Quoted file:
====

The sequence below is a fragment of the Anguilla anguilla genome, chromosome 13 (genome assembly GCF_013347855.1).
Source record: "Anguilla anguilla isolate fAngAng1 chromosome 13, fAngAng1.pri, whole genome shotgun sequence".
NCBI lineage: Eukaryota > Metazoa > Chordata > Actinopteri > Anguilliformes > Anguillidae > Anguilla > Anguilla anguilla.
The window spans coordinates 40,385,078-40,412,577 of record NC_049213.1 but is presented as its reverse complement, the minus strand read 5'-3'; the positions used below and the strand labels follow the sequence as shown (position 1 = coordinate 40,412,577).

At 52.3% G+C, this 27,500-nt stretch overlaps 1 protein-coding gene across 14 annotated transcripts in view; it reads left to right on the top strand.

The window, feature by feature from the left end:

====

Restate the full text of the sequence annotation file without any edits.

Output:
The sequence below is a fragment of the Anguilla anguilla genome, chromosome 13 (genome assembly GCF_013347855.1).
Source record: "Anguilla anguilla isolate fAngAng1 chromosome 13, fAngAng1.pri, whole genome shotgun sequence".
NCBI lineage: Eukaryota > Metazoa > Chordata > Actinopteri > Anguilliformes > Anguillidae > Anguilla > Anguilla anguilla.
The window spans coordinates 40,385,078-40,412,577 of record NC_049213.1 but is presented as its reverse complement, the minus strand read 5'-3'; the positions used below and the strand labels follow the sequence as shown (position 1 = coordinate 40,412,577).

At 52.3% G+C, this 27,500-nt stretch overlaps 1 protein-coding gene across 14 annotated transcripts in view; it reads left to right on the top strand.

The window, feature by feature from the left end: